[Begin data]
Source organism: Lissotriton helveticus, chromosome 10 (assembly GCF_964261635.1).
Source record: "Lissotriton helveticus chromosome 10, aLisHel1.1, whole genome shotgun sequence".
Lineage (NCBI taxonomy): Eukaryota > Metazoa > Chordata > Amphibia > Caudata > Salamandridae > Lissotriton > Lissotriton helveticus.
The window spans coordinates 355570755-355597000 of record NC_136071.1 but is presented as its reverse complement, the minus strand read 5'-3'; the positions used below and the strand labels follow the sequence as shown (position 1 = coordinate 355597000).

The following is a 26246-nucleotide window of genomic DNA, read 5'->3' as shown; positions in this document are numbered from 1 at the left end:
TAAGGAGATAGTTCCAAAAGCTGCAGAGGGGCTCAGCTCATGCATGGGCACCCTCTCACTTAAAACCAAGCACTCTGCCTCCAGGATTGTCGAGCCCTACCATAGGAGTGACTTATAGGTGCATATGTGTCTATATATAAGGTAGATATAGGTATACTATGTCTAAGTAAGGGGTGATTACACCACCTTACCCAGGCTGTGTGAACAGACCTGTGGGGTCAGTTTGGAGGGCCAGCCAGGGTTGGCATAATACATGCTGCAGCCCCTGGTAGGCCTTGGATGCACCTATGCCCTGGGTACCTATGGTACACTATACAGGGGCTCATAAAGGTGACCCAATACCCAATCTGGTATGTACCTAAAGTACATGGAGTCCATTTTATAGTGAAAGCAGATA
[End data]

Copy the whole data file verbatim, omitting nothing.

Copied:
Source organism: Lissotriton helveticus, chromosome 10 (assembly GCF_964261635.1).
Source record: "Lissotriton helveticus chromosome 10, aLisHel1.1, whole genome shotgun sequence".
Lineage (NCBI taxonomy): Eukaryota > Metazoa > Chordata > Amphibia > Caudata > Salamandridae > Lissotriton > Lissotriton helveticus.
The window spans coordinates 355570755-355597000 of record NC_136071.1 but is presented as its reverse complement, the minus strand read 5'-3'; the positions used below and the strand labels follow the sequence as shown (position 1 = coordinate 355597000).

The following is a 26246-nucleotide window of genomic DNA, read 5'->3' as shown; positions in this document are numbered from 1 at the left end:
TAAGGAGATAGTTCCAAAAGCTGCAGAGGGGCTCAGCTCATGCATGGGCACCCTCTCACTTAAAACCAAGCACTCTGCCTCCAGGATTGTCGAGCCCTACCATAGGAGTGACTTATAGGTGCATATGTGTCTATATATAAGGTAGATATAGGTATACTATGTCTAAGTAAGGGGTGATTACACCACCTTACCCAGGCTGTGTGAACAGACCTGTGGGGTCAGTTTGGAGGGCCAGCCAGGGTTGGCATAATACATGCTGCAGCCCCTGGTAGGCCTTGGATGCACCTATGCCCTGGGTACCTATGGTACACTATACAGGGGCTCATAAAGGTGACCCAATACCCAATCTGGTATGTACCTAAAGTACATGGAGTCCATTTTATAGTGAAAGCAGATA